The doubt raised by the ever-increasing number of jobs promised and the mathematical calculations that show the job numbers don’t match the job estimates entitle us to be skeptical about Obama’s economic plans. The number of jobs he promises to save or create continues to grow. The costs must follow. And how will Obama’s plan actually stimulate the economy? What will make it different from and better than George Bush’s nationalization of the financial sector?
Why should we believe that, with economic incentives such as the tax breaks proposed by the House Republican Study Committee, industry couldn’t create more jobs at less cost?
The economic crisis is only one critical problem the new president faces. Other nations and state-sponsored terrorist groups threaten our survival. Throughout the campaign, Mr. Obama promised to end the war in Iraq, close Guantanamo Bay’s terrorist detention facility and negotiate directly with Iran. After Hillary Clinton ridiculed his promise to negotiate with Iran without preconditions — she called him “irresponsible and frankly naïve” — Obama backed down a bit, saying the negotiations would only be after some ill-defined preparations.
Mr. Obama hasn’t backed down from his idea of negotiating directly with Iran despite the fact that in the three decades the ayatollahs have ruled Iran no nation has negotiated successfully with them on anything. No nation has gotten the principal terrorist nation to change its behavior or ambitions. Mr. Obama thinks he can, but given Tehran’s track record, we must doubt.
Obama is a foreign affairs naïf: he has no experience or training to prepare him for this challenge. He apparently will have to re-make the mistakes others have made to learn for himself. And our skepticism imposes on him, and on us, a limitation of time.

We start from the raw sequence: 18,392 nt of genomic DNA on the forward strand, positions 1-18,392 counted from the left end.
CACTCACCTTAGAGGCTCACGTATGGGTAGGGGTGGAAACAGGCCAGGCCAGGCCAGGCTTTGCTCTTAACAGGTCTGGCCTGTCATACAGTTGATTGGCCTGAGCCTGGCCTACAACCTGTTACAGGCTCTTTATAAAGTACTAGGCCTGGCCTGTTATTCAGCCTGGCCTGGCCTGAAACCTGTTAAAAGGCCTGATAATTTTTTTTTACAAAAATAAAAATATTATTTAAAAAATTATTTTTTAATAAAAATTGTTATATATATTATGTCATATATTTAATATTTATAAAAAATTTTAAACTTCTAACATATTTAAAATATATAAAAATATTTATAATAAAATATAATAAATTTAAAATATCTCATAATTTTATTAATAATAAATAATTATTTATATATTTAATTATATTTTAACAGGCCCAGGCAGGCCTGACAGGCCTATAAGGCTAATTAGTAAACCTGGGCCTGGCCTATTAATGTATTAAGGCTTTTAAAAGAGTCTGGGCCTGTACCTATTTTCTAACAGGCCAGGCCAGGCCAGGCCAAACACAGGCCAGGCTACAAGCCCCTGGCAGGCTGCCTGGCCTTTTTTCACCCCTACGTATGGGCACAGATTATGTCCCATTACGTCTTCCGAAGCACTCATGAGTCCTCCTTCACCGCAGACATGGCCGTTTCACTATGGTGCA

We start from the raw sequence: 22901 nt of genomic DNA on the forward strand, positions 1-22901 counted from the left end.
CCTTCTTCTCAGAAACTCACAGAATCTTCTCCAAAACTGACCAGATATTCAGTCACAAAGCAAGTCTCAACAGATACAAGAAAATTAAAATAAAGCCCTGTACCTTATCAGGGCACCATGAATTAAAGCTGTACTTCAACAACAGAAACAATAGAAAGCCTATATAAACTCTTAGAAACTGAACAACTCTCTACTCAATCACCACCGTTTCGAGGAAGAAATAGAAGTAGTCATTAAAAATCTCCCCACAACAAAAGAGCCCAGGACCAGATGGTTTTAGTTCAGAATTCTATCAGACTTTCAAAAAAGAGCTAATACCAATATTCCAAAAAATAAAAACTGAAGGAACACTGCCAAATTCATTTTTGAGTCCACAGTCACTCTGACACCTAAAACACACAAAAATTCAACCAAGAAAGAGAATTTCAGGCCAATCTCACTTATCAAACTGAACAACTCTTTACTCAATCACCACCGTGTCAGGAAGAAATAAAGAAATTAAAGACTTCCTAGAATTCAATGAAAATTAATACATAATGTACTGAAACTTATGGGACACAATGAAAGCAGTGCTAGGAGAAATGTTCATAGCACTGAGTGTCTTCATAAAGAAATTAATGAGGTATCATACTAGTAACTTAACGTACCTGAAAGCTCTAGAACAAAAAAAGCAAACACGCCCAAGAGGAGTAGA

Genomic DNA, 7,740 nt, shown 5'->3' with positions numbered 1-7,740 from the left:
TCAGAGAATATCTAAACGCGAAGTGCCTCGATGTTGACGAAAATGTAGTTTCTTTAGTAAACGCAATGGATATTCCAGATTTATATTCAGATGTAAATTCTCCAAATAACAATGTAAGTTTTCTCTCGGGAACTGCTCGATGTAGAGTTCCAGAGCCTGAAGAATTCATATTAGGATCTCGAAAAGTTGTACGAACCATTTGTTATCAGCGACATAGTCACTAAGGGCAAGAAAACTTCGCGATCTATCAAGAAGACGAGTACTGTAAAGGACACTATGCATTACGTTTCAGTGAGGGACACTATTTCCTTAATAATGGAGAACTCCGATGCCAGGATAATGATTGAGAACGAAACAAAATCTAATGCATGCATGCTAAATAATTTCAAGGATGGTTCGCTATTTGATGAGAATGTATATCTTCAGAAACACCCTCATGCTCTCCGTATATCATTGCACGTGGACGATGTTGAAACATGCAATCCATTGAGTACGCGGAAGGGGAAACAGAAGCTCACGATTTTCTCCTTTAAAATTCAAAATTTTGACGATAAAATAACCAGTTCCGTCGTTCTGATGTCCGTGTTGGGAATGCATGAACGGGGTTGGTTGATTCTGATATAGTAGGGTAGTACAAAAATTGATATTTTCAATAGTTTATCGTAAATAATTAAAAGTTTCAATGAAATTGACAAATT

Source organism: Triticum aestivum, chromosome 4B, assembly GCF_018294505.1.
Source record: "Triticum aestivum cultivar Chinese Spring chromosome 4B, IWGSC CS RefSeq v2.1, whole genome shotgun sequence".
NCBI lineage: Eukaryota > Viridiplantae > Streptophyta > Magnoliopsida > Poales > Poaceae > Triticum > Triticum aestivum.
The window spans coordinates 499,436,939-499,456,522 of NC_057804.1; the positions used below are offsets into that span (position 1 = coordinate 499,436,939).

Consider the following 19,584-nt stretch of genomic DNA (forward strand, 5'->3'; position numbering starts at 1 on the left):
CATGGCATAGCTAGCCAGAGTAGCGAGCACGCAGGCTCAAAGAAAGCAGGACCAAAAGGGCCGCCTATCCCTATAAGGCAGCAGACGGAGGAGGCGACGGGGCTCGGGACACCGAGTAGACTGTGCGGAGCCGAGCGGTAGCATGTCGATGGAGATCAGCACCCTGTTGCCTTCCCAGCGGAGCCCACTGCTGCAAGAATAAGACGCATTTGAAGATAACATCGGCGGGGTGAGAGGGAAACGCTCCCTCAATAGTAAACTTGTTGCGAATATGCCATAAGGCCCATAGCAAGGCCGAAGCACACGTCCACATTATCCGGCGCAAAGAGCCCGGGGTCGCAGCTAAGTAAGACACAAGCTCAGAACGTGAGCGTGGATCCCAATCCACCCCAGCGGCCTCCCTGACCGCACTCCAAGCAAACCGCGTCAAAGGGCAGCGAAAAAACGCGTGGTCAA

The EU-3 — Britain, France and Germany — spent five years in their Quixotic effort to negotiate Iran out of its nuclear weapons ambitions. In those five years, Iran has reached the point at which it may be able to manufacture a nuclear weapon this year. How long will it take for the Sun King to learn this lesson? And what will Iran achieve in that time?
Chesley Sullenberger — the hero pilot who ditched his aircraft in the Hudson River last week after a bird strike disabled both engines — is a 1973 graduate of the US Air Force Academy. He went on to a career flying fighters and leading wargame exercises before becoming an airline pilot. All told, Sullenberger reportedly has logged about 19,000 flight hours.
Sullenberger’s life has been dedicated to learning, practicing and teaching the art of flying. When his moment came, that lifetime of training and experience enabled him to save 155 lives.
Barack Obama’s moment will come, more than once, in the next four years. His training and experience — really, his lack of both — raise objective doubts about his ability to deal with the crises he faces at home and abroad. And his lack of ineluctably compels us to skepticism.
Every American must wish him success. We hope he will surprise us by meeting challenges with policies that are not just liberal nostrums. But objectively-justified skepticism limits our enthusiasm at the crowning of the liberal Sun King.